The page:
Friday, July 5, 2019

born this way

I'm sure I'm not the only teacher in the Poetry Friday community who takes time in the summer to DIG OUT.  The persistent pressures of classroom life always have me triaging my way through the school year ("What must be done immediately or tomorrow?  What important pieces of paper can be thrown in this tray/folder/pile which I promise I will come back to as soon as I get more than a moment?")

Summer brings that more-than-a-moment, by which time I have forgotten what I put in this tray/folder/pile.  Luckily, much of it is now expired/moot/replaced and can be tossed directly into the recycling! I'm not sure this is the ideal way of dealing with paperwork, but there is a kind of relief in realizing that it's too late now to address quite a few things that seemed pressing a few months ago.

So here in a faded green folder are papers which were saved from my grandmother's things after her death at 95 in 2004, and which were in turn rescued from my parents' recent move into a very downsized cottage.  They are a mix of letters received by my grandmother from relatives of the 19th century, missives from my mother as a young mother to my grandmother, from me and my brother from summer camp to home in the 70's.

And here!  Original copies of poems written by Heidi as a child!  Here is the first poem I remember intentionally writing As A Poet, I think in 2nd grade.  This is a copy rewritten by a later Heidi with more developed cursive and no doubt a vision of her own poetry collection:

This list of wishes, dated Fall 1973, shows the heavy influence of all my reading and learning about Native American Indian history and culture.  Probably 90% of that information was incorrect or, at best, approximate (much came from the fictionalized facts of the Childhood of Famous Americans series), but what I did understand is that what we now call indigenous peoples lived on the land in a respectful harmony with its resources.

 Kind of fascinating, right?  The power of that fantasy was intense throughout my middle childhood.

And here--I am 11--is more evidence that my recent conversion to vociferous climate activist is really just a continuation of lifelong concerns.  😊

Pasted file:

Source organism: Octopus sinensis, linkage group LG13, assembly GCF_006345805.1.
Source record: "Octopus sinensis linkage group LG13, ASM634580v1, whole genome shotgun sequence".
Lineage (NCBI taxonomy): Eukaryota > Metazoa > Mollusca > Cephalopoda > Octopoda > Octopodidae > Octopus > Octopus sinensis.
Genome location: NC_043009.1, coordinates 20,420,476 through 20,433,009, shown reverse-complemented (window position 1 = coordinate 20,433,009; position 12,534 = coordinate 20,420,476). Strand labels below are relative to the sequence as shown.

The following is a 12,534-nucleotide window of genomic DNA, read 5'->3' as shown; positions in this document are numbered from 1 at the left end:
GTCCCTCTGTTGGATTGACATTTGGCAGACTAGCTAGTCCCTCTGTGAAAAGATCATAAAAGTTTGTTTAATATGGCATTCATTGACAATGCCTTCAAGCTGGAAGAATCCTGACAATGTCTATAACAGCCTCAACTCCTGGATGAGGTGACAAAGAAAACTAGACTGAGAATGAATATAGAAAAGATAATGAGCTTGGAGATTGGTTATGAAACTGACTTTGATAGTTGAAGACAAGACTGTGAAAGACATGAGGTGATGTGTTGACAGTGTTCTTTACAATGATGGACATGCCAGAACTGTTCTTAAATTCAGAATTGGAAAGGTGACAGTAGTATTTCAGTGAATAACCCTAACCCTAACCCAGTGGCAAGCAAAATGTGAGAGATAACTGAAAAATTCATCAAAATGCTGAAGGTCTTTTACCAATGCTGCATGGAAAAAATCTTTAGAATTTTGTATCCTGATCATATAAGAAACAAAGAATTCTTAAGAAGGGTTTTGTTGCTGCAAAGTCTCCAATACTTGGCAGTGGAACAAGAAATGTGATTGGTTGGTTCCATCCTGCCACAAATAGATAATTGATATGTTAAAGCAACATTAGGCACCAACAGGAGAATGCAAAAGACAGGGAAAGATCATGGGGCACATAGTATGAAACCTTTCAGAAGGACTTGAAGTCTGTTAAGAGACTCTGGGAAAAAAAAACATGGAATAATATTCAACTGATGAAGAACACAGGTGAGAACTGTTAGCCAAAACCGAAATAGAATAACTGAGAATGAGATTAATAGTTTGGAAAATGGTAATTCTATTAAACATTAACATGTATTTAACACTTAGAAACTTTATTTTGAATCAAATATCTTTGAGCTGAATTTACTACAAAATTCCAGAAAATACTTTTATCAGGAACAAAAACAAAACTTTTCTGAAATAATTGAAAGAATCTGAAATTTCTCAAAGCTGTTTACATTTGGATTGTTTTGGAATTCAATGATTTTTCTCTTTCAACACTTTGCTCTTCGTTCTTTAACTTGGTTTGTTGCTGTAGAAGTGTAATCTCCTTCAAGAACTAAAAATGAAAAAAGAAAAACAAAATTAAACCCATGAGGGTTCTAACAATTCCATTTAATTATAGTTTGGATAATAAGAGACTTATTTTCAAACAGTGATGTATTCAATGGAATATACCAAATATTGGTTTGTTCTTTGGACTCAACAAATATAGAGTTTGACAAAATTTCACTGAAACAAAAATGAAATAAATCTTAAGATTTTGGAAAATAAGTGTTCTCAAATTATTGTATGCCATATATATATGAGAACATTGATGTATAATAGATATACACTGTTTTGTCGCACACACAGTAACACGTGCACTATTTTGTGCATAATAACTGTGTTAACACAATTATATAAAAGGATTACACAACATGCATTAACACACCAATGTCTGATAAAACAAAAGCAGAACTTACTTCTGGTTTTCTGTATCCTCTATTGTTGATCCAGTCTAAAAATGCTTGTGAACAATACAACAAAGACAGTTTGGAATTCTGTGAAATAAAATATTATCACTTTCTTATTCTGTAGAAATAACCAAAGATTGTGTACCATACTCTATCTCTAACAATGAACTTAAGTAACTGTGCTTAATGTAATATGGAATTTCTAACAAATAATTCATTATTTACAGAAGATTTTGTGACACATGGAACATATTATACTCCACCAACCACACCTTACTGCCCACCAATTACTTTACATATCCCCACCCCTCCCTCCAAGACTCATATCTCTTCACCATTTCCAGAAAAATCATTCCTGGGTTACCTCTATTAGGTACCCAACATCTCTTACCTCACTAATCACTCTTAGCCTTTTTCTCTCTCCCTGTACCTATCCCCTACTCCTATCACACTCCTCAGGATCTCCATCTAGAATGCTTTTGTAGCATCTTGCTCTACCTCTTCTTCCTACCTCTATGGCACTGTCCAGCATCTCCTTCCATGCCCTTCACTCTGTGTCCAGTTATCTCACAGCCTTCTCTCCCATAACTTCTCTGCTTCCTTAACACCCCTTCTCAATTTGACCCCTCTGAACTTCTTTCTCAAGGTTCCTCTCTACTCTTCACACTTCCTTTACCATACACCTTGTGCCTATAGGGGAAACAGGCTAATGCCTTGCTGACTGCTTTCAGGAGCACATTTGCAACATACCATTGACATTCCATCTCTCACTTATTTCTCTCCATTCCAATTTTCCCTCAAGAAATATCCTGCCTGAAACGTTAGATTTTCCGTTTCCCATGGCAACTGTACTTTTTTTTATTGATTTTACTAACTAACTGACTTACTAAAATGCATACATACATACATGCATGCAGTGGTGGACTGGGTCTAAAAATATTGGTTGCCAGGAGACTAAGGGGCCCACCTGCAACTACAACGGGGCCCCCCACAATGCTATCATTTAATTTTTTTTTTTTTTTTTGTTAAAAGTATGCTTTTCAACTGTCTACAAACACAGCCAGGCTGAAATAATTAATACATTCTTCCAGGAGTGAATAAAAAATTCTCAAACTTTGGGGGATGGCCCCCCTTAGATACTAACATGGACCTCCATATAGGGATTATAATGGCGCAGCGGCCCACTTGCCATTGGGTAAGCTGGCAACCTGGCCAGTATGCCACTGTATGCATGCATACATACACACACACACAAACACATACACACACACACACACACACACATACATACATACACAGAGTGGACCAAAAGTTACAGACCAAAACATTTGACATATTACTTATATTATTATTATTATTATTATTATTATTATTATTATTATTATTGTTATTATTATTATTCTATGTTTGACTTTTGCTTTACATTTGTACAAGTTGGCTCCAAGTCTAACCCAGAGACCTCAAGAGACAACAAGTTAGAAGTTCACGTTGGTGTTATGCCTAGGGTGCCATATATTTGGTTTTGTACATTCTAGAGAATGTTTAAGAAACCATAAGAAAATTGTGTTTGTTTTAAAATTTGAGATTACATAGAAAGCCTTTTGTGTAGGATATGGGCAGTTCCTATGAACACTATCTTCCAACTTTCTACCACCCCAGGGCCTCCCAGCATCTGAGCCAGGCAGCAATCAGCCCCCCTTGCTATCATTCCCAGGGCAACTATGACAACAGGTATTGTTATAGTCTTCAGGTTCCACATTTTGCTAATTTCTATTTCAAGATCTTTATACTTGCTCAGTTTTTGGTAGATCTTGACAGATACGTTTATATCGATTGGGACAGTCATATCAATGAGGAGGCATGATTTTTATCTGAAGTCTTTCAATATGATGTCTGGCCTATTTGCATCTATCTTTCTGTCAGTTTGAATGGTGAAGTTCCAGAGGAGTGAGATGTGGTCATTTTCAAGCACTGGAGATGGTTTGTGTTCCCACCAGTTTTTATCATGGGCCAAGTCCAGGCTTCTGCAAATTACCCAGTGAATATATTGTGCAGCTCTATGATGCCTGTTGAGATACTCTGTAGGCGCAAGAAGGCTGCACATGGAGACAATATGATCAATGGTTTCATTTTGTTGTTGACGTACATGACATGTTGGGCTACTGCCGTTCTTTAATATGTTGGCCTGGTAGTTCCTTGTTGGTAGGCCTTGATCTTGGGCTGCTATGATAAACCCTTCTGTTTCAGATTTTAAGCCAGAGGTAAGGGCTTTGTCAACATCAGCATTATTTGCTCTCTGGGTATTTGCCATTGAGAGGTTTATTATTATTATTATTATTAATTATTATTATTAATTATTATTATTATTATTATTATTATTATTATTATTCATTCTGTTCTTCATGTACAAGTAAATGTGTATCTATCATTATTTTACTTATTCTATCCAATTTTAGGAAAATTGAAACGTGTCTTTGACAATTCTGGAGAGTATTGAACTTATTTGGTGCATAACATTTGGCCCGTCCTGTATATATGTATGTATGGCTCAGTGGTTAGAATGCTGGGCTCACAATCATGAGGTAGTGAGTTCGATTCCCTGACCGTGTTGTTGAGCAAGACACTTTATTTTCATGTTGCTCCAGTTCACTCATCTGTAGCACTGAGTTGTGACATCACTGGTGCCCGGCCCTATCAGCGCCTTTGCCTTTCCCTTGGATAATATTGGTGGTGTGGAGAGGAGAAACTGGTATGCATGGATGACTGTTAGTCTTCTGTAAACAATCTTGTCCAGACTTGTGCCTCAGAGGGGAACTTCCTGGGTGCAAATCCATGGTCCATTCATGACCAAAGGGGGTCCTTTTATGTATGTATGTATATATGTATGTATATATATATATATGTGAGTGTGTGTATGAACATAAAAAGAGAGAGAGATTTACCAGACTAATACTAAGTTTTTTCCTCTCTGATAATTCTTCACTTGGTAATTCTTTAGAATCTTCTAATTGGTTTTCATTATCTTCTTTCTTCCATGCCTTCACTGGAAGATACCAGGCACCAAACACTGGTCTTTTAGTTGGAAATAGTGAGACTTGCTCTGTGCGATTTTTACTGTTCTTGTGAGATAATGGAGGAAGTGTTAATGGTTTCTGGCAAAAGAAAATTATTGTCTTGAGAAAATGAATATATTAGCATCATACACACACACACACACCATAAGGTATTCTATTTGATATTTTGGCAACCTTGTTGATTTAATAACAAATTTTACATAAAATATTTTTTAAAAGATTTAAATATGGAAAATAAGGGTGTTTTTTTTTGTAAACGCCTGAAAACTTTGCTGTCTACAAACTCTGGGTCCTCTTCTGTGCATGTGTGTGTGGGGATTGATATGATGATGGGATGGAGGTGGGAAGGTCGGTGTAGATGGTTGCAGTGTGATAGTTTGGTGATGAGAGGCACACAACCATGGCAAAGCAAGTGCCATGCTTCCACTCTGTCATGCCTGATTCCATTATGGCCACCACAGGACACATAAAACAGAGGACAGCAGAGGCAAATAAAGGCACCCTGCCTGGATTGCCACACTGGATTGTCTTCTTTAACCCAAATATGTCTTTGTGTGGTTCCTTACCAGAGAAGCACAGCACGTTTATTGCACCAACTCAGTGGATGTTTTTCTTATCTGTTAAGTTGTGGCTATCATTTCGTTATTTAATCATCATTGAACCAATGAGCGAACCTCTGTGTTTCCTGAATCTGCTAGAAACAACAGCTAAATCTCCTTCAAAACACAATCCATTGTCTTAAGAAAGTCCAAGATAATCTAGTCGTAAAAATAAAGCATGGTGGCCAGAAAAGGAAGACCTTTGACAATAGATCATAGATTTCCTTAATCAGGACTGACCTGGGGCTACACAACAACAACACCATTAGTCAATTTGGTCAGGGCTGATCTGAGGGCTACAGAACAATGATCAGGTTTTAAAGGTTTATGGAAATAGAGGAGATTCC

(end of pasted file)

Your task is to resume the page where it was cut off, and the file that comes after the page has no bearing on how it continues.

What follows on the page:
Perhaps you too were born this way.  (Perhaps ALL children are born with an innate understanding of our physical connection to the Earth; is that why we all will eat dirt given half a chance?)  Perhaps we all were born this way, and then the culture of achievement and consumption misled us, made us forget that knowing how to get tomatoes from nothing but seeds, rain and dirt might ultimately be more important than how to efficiently Google "vintage editions 1964 Childhood of Famous Americans."

In my searching this morning I came across this quote from Sitting Bull, "Dakota Boy."

It has become very very difficult to judge what is enough.  (Which makes it very very hard to tell if we ourselves are enough.)  So as I dig out and sift through this summer, I'm asking: does this thing I have always done, that I was sure I wanted to do, this object that I hang on to, still make sense right now?  Or can I let go, do with the less that is enough?

Our Poetry Friday host this week is Tricia at The Miss Rumphius Effect, where she and her Poetry Sisters are ringing us with triolets.  Isn't it nice that we can get there without too many CO2 emissions?


  1. Oh, wow, Child Heidi was definitely Naturalist Heidi. These are so cute! Here's to being Born This Way, although I think it's also a case somewhat of being a sensitive kid growing up in the right era - I'm still a little twitchy when people litter and think of owls... (Give a hoot, don't pollute...). ☺